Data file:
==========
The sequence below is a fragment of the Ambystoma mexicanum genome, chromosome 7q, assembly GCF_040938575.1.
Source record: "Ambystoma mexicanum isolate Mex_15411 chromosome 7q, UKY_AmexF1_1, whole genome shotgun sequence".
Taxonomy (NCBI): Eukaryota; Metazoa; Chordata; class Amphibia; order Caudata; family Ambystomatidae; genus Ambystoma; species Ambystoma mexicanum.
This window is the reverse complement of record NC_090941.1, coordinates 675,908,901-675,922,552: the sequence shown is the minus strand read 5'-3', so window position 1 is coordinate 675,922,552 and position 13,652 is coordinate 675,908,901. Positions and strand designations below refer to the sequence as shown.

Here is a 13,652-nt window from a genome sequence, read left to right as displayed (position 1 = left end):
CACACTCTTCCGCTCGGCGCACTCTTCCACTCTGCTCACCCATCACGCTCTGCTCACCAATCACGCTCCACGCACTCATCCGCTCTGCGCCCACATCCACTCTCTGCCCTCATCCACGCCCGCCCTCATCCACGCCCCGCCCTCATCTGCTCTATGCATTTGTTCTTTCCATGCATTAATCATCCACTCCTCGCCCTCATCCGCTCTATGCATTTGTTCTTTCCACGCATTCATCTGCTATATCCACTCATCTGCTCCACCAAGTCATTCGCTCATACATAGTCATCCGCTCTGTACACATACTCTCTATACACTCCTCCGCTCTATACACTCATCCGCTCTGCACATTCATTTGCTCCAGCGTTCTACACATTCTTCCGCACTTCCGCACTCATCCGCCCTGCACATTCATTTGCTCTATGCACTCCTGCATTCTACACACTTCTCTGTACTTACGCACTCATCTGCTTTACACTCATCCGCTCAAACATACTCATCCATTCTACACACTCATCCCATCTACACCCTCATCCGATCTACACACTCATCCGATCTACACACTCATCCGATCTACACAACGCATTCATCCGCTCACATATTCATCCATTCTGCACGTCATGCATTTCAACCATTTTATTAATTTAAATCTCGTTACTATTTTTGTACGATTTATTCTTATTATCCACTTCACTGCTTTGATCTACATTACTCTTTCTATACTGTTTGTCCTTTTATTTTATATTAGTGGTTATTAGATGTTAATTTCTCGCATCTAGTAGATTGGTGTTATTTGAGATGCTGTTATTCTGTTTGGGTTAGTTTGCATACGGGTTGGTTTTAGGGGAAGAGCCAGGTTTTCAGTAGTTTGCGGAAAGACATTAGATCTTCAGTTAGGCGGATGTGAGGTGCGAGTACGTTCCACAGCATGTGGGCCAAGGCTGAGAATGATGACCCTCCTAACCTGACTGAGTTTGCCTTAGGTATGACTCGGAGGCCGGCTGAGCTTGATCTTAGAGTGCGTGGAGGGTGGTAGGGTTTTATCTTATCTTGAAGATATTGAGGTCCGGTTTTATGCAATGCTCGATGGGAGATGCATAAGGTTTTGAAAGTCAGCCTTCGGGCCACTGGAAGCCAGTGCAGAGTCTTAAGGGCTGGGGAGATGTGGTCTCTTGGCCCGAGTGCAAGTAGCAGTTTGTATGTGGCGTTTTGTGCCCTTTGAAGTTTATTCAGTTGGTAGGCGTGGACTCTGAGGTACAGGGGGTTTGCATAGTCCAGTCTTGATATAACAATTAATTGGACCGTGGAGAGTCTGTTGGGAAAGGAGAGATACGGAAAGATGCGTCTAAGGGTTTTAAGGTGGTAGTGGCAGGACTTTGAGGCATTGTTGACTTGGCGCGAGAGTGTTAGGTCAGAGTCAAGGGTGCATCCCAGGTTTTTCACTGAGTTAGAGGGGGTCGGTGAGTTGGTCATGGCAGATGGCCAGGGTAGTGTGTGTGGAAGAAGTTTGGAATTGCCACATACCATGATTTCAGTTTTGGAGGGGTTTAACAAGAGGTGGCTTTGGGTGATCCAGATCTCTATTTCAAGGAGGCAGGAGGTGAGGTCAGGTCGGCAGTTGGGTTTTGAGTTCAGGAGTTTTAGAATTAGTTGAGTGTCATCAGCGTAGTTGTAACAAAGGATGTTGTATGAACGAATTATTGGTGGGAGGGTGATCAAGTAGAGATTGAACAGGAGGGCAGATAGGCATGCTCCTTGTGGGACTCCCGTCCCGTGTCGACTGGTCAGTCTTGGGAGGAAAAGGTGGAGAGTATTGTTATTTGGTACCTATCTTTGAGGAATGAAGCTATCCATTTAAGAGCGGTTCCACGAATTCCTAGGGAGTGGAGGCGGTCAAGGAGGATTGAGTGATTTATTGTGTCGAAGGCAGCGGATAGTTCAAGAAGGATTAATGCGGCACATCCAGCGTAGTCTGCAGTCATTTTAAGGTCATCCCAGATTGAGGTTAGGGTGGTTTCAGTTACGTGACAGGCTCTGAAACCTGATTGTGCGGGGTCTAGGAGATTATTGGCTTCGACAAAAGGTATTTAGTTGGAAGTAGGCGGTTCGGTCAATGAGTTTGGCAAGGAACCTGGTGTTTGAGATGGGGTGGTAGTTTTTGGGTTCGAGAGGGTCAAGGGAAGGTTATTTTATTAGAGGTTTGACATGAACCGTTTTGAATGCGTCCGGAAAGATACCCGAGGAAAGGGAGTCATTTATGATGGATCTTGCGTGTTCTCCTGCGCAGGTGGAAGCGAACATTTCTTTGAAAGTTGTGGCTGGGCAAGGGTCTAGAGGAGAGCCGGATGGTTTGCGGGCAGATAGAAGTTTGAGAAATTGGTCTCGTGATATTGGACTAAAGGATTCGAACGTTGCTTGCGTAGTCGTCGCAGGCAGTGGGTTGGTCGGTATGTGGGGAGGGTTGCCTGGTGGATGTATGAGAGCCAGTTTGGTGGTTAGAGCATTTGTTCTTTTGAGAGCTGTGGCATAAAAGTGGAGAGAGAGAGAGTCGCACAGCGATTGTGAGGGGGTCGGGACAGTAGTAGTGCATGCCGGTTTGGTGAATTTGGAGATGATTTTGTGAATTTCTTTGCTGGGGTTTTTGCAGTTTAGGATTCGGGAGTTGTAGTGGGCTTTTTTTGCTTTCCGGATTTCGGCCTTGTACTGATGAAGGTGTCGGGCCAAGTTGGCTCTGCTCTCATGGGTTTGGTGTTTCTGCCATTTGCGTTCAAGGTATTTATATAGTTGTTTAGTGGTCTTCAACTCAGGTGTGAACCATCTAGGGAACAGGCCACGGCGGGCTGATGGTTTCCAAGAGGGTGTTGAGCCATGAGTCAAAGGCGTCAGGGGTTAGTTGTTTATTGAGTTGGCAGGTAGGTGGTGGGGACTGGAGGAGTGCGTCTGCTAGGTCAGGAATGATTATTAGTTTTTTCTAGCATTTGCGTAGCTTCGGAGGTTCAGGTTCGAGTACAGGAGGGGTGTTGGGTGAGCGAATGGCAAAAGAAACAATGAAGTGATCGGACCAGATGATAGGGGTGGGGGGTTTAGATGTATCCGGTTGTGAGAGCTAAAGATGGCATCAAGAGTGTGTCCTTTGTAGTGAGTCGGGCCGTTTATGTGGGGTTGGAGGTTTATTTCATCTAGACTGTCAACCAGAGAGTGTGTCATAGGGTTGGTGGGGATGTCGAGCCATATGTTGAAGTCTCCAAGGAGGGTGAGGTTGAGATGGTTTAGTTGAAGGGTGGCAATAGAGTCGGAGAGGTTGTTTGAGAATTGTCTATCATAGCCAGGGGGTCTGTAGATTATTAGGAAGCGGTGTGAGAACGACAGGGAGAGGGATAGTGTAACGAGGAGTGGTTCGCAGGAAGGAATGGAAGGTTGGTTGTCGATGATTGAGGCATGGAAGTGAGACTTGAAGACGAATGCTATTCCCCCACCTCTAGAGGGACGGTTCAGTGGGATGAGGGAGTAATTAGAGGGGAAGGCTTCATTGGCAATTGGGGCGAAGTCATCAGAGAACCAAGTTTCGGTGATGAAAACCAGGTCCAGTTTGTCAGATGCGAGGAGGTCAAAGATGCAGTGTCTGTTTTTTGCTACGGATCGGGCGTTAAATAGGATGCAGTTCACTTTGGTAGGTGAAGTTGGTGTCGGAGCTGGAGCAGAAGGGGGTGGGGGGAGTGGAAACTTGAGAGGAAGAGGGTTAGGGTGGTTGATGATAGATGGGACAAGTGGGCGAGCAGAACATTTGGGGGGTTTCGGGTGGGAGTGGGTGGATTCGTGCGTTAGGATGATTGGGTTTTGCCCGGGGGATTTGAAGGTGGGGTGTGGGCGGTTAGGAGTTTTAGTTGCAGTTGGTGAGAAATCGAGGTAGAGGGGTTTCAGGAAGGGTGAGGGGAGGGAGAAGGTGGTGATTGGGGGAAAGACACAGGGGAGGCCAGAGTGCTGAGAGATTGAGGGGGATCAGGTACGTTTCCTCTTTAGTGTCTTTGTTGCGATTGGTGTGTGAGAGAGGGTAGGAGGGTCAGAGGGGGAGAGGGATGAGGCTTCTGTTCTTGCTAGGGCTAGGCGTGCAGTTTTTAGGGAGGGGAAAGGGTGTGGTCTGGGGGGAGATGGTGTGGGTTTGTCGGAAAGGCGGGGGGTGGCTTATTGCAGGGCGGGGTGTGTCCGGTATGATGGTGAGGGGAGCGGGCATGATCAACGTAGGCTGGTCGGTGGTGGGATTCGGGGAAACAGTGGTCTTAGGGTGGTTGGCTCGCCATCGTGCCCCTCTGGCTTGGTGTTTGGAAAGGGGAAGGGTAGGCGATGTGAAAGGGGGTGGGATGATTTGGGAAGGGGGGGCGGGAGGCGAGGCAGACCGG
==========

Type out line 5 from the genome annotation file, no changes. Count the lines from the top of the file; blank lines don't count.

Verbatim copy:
Here is a 13,652-nt window from a genome sequence, read left to right as displayed (position 1 = left end):